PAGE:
From the Archives: DC Comics Classics Library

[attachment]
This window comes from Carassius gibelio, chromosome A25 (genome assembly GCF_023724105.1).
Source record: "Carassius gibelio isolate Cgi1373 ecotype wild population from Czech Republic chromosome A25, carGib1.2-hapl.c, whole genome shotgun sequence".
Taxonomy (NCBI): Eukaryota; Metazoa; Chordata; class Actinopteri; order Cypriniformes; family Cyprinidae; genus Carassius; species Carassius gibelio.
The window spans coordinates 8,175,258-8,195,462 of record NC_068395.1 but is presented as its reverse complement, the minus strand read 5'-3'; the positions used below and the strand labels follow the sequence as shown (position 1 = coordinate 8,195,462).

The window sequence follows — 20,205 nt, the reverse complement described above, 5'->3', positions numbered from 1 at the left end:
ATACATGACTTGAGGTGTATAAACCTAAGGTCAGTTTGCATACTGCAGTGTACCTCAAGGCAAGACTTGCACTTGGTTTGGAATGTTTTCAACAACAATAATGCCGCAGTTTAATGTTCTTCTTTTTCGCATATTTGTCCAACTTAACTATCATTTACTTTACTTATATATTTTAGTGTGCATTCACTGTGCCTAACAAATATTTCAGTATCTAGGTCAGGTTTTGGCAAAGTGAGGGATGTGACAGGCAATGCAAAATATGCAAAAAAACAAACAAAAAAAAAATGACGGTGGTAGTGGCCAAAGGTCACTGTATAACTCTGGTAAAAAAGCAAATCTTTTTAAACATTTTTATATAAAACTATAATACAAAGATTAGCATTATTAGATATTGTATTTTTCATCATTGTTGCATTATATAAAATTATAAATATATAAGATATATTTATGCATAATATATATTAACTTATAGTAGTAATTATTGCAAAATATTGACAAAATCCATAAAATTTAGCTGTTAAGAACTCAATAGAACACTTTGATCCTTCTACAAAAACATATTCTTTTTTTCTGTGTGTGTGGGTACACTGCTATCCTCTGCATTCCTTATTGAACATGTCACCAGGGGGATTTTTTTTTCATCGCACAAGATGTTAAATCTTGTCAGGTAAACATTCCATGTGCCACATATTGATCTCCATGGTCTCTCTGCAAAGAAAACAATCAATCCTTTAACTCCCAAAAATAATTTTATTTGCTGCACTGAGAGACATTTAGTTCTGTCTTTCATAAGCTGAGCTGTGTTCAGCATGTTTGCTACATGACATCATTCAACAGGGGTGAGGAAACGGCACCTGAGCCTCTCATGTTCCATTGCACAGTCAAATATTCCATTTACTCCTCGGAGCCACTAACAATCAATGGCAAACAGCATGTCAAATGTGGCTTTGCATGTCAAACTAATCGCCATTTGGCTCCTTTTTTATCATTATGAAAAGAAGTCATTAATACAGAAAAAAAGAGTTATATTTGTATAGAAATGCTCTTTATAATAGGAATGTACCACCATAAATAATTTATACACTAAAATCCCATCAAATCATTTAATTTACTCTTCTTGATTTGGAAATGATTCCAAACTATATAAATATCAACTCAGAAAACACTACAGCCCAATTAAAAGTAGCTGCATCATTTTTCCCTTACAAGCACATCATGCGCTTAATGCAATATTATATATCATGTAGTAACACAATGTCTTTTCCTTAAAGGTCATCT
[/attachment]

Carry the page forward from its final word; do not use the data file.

DC Comics Classics LibraryThe Legion of Super-Heroes: The Life and Death of Ferro LadJim Shooter (script)Curt Swan (art)Superman: Kryptonite NevermoreDenny O'Neil (script)Curt Swan (art)DC Comics, 2009The most common misconception about comic books is that they’re an entirely static medium – the same heroes keep fighting the same villains, Batman foils the Joker time after time, and nothing fundamentally changes.Like most misconceptions, this is almost completely true – but the ‘almost’ contains a world of possibilities! In the seventy years they’ve been around, American superhero comics have attracted a small army of intensely creative people, and many of them have butted their heads against the conformity (fans would say mythology) of the industry. And there’ve been victories, some more lasting than others: the vast backstory that grew up over forty years around the character of Superman, for instance, although drastically simplified in the 1980s, has managed to regrow, whereas the 1970s transformation of Batman from a happy-go-lucky crime-buster to the grim avenger of his original conception is now permanently enshrined.The point is: writers, artists, enthusiasts achieved those changes and many more like them, and the artistic urge they felt to do so is every bit as legitimate as the one felt by Picasso or Bergman. Well-known comic characters like Superman, Batman, or Spider-Man are owned by comic companies, so the question is never ‘can a writer effect a permanent change?’ but rather ‘how creatively does the writer explore the temporary change he creates?’DC Comics recently began a series of hardcover reprints under the collective name of DC Comics Classics Library, to honor the best of these temporary creative runs. It’s an excellent and long-overdue concept, and it’s gratifying that DC has decided to make the books’ physical quality match the high caliber of the issues they reprint. These are slim, sturdy hardcovers with excellent bindings and a much less excitable paper-stock than, for instance, that used in DC’s Archives editions (the pages no longer blindingly reflect any light shone upon them, for instance – always a helpful feature in a book).In The Legion of Super-Heroes: The Life and Death of Ferro Lad, which collects Adventure Comics #346, 347, 352-355, and 357 (from 1966 and 1967), we are treated once again to the story cooked up by a 13-year-old Jim Shooter, of a masked young hero, Ferro Lad, who joins the 31st Century super-team of the title, shares a few adventures with them, and then sacrifices his life to save the galaxy from a threat even the Legion couldn’t defeat. In the death-and-more-death aftermath of the Marvel Comics ‘80s, this may seem like a slight distinction – but in the ‘60s it had never been done before. Fans were stunned, and the entire comics genre was given a new benchmark of realism.Superman: Kryptonite Nevermore collects issues 233-238 and 240-242 of that character’s title, written in 1971 by Denny O’Neil, who was openly impatient with Superman’s near-omnipotence and the dramatic limitations placed on any character who could, as O’Neil put it, “destroy a galaxy by listening hard.” He set out to lessen the Man of Steel’s power – ironically, by first eliminating one of the character’s only weaknesses: a rogue chemical reaction de-toxifies every piece of kryptonite on Earth (in a classic sequence draw by stalwart Curt Swan, Superman demonstrates his new invulnerability in a merrily direct way).These Classics Library editions are something different from DC Coimics’ ongoing Archives project: they jump around in the titles and issue numbers they reprint, in order to highlight currents of outstanding creativity in what is, after all, a deadline-driven business. It’s a great new series, and future volumes are anticipated with glee. Steve Donoghue